Canadian Medical Hall of Fame

Dr. Ronald Worton

His work enabled definitive diagnosis and prognosis, a clear path to potential therapy and prevention through genetic counselling and prenatal diagnosis, and was pivotal in enabling identification of other genes responsible for other forms of muscular dystrophy.


Dr. T. Jock Murray

Dr. Murray completed his undergraduate education at St. Francis Xavier University and graduated with honours from Dalhousie Medical School in 1963. Following two years in general practice, he trained in internal medicine and then in neurology in Halifax, London, and Toronto before joining the Dalhousie medical faculty in 1970. He became Professor of Medicine, Head of Neurology, Dean of Medicine, and Professor of Medical Humanities.


Dr. Walter Mackenzie

Dr. Mackenzie received his BSc in 1927 and MD in 1932 from Dalhousie University and was honored as one of two Malcolm Honor Society Medal Winners. He began surgery training at McGill then moved to the Mayo Clinic in 1933 to complete his MSc.

In 1938, his new surgical practice in Edmonton was soon interrupted by service in the Royal Canadian Navy where he was rapidly promoted to Surgeon-Commander. He retired in 1945 having been awarded a Star Medal, the CVSM Medal, War Medal and a Defense Medal for his service to Canada.


Dr. Adolfo de Bold

Dr. de Bold undertook his university training in the Faculty of Chemical Sciences at the National University of Córdoba, Argentina, where he obtained a professional degree in Clinical Biochemistry. He then completed his residency training in Laboratory Medicine at the Hospital Nacional de Clínicas, where he was Chief Resident.


Dr. Max Cynader

Dr. Cynader obtained his BSc at McGill University in 1967 and his PhD from the Massachusetts Institute of Technology in 1972. Following postdoctoral training, Dr. Cynader held positions at Dalhousie University in Halifax and joined the University of British Columbia (UBC) as Professor and Director of the Ophthalmology Research Group in 1988. He was appointed Founding Director of the Brain Research Centre in 1998 and more recently, the Djavad Mowafaghian Centre for Brain Health at Vancouver Coastal Health and UBC, which he helped build.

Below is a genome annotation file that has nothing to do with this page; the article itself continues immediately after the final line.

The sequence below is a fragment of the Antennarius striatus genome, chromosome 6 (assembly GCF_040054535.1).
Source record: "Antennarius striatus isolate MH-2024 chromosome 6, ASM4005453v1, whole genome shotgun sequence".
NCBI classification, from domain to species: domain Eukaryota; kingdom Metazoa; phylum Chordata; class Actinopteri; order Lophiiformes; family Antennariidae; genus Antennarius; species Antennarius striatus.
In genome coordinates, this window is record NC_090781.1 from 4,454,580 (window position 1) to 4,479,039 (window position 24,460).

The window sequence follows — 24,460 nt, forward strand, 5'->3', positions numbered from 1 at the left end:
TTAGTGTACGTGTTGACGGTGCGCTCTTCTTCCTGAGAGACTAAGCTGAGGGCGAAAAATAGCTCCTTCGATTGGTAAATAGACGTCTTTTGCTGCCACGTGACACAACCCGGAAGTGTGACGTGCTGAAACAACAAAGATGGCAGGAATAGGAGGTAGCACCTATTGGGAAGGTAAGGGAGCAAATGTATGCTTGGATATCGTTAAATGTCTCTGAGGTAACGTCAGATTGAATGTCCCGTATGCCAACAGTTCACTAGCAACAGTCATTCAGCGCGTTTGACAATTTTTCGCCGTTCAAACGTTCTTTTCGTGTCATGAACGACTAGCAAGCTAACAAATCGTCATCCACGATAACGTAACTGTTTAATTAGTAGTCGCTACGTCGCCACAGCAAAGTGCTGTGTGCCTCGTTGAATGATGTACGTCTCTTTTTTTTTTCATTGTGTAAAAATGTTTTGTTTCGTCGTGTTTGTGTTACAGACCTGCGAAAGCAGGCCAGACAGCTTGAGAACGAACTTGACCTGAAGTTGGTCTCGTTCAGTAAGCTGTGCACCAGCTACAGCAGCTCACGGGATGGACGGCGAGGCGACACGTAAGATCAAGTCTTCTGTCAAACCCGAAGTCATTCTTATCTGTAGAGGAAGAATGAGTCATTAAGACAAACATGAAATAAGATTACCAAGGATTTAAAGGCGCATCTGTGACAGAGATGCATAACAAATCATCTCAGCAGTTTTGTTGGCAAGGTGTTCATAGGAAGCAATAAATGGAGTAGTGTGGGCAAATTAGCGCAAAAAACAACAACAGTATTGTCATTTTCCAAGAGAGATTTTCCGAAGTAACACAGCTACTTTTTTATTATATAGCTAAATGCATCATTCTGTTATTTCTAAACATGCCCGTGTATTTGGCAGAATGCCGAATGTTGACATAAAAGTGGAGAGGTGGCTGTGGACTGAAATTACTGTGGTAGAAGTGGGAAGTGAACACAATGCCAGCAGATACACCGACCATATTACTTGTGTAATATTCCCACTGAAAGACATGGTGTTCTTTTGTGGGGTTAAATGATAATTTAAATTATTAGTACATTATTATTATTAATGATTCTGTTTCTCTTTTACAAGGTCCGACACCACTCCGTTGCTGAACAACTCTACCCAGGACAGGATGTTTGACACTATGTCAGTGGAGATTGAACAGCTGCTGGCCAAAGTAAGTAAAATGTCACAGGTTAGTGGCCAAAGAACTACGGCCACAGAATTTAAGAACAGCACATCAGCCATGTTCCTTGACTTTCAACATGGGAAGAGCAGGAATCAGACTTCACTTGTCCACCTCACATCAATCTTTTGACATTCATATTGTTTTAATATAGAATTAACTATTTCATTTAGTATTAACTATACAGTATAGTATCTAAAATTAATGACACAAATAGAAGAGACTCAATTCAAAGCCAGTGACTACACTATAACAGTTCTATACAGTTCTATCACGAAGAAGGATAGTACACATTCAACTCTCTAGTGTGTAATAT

Dr. Bette Stephenson

Dr. Stephenson grew up with a deep admiration for the practice of medicine. Earning a medical degree from the University of Toronto in 1945, she was only one of ten girls to graduate out of a class of 142.


Dr. Charles H. Best

Throughout Banting and Best's research at The University of Toronto, Banting completed the surgical work and Best conducted post-surgery chemical analyses. By the end of the summer, their hard work and determination had paid off; Banting and Best had isolated insulin, an internal secretion produced by the pancreas that could be used to treat diabetes.


Dr. Armand Frappier

Graduating with a degree in medicine from the University of Montréal in 1930, Dr. Frappier spent two years at the Institut Pasteur in Paris working with the developers of the tuberculosis vaccine strain Bacille Calmette-Guérin (BCG) before returning to become Director of laboratories for the Saint-Luc Hospital.